Fermented Hot Sauce

If you like spicy foods and have never tried fermented hot sauce, it’s time to make a batch. It simple and produces such amazing flavors. I took a bottle into work and several co-workers asked how to make it. I planned to do it at work, but kept getting distracted with… well work. So, this is to show them, and anyone else interested, how to make it.

Grab 1-3 pounds of peppers. For this batch, I used all the peppers we grew in our garden this year, plus some smoked hatch chiles that were hotter than my co-worker had expected (thank Della). Cut off the stems and cut the larger one into smaller chunks (not really needed, but in my mind, it helps). Then throw them in a mason jar.

After you have a good layer on the bottom, throw in a few cloves of garlic. I lightly crush it, but you don’t have to do much. Keep adding peppers and garlic until you run out of peppers. The exact ratio isn’t too important, but I usually aim for about 10:1 peppers to garlic by weight.

Once all the peppers and garlic are ready, you need to get the total weight. I tare the scale with an identical mason jar then weight the full mason jar. Next you need to add 2% of the total of the peppers and garlic. This is the only critical step where you need to be exact. The wrong amount of salt can encourage the “wrong” microbes to grow which could mess with the flavor or make it unsafe to eat so double check.

Pour the salt into the mason jar with the peppers and garlic, then gently mash the mixture to release juices. Keep mashing until the liquid covers the peppers. If you can’t get enough liquid to cover the peppers, you can add a little water with 3% salt by weight mixed in (3g of salt mixed into 100g water, until it’s dissolved). These peppers had plenty of liquid so I didn’t need to add any brine. I added just over 14g of salt to 721g peppers/garlic.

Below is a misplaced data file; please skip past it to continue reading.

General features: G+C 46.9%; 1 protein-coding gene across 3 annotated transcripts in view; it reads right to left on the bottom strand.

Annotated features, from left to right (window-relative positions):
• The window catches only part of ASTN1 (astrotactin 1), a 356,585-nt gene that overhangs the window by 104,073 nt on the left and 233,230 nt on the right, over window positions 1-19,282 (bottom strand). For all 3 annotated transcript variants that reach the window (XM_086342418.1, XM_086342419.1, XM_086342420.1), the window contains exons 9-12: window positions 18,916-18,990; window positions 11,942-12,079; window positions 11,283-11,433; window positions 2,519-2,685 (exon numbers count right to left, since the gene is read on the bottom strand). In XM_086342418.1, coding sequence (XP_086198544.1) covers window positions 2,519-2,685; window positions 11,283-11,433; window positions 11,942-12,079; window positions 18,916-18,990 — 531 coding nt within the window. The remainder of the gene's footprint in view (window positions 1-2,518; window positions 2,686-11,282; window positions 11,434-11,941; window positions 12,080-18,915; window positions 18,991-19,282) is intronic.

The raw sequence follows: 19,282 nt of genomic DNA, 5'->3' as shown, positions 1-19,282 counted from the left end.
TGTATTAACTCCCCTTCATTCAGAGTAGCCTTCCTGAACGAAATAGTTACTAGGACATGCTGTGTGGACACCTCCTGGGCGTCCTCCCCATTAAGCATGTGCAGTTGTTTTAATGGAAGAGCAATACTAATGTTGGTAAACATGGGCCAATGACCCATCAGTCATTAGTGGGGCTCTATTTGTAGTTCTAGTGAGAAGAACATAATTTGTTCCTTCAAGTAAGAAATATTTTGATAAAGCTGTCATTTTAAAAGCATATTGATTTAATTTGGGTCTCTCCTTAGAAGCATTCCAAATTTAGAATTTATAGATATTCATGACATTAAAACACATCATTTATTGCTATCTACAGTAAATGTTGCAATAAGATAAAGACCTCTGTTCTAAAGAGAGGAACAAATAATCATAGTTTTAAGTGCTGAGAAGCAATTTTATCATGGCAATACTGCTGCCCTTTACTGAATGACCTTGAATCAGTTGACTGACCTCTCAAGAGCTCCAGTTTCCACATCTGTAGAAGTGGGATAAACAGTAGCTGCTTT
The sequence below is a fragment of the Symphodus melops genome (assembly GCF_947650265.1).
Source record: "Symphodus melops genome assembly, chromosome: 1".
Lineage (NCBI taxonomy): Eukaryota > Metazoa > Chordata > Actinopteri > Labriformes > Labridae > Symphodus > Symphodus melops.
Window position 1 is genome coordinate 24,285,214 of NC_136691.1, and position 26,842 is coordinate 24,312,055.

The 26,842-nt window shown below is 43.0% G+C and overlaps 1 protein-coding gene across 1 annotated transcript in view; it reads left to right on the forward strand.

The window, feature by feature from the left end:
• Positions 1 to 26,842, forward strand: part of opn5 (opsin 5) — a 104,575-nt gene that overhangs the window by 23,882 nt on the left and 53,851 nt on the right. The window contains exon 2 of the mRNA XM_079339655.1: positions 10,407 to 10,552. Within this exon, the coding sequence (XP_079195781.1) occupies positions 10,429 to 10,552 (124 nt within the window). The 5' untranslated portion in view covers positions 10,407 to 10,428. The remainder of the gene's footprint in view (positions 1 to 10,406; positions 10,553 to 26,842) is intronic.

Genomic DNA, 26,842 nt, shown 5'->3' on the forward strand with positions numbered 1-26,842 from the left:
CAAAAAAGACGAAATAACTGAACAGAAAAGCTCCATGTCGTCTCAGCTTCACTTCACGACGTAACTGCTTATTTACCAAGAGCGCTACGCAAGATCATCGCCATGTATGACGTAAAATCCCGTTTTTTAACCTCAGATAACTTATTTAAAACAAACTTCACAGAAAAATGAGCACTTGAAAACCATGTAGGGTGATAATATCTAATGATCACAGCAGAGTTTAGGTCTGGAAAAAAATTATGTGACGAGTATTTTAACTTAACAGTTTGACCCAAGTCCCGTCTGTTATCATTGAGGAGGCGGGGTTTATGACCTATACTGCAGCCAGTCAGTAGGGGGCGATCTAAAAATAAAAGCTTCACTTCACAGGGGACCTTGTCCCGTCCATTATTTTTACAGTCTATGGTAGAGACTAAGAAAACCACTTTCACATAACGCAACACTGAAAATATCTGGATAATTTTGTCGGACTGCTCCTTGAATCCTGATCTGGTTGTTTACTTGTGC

This mixture needs to ferment for 1-3 weeks. During that time, you want to keep the peppers below the surface. You could fill a zip-lock bag with brine to weigh them down, but there is a much better option. These lids and springs make fermenting much easier.

The spring keeps everything below the surface and the vent on the lid allows CO2 to escape without building up pressure.

After a week, you can check it. It should smell spicy with sour notes, like kimchi. There shouldn’t be any fuzzy growth, but you might see small, matte white areas. As long as it’s not fuzzy, it’s probably kahm yeast which can be removed but doesn’t ruin the hot sauce. Once it’s sour enough (I usually ferment mine for about 10 days), it’s time to blend the peppers and all their liquid. You can strain it or leave it a little chunky. Either way, it’s ready to add to your dish. Enjoy!

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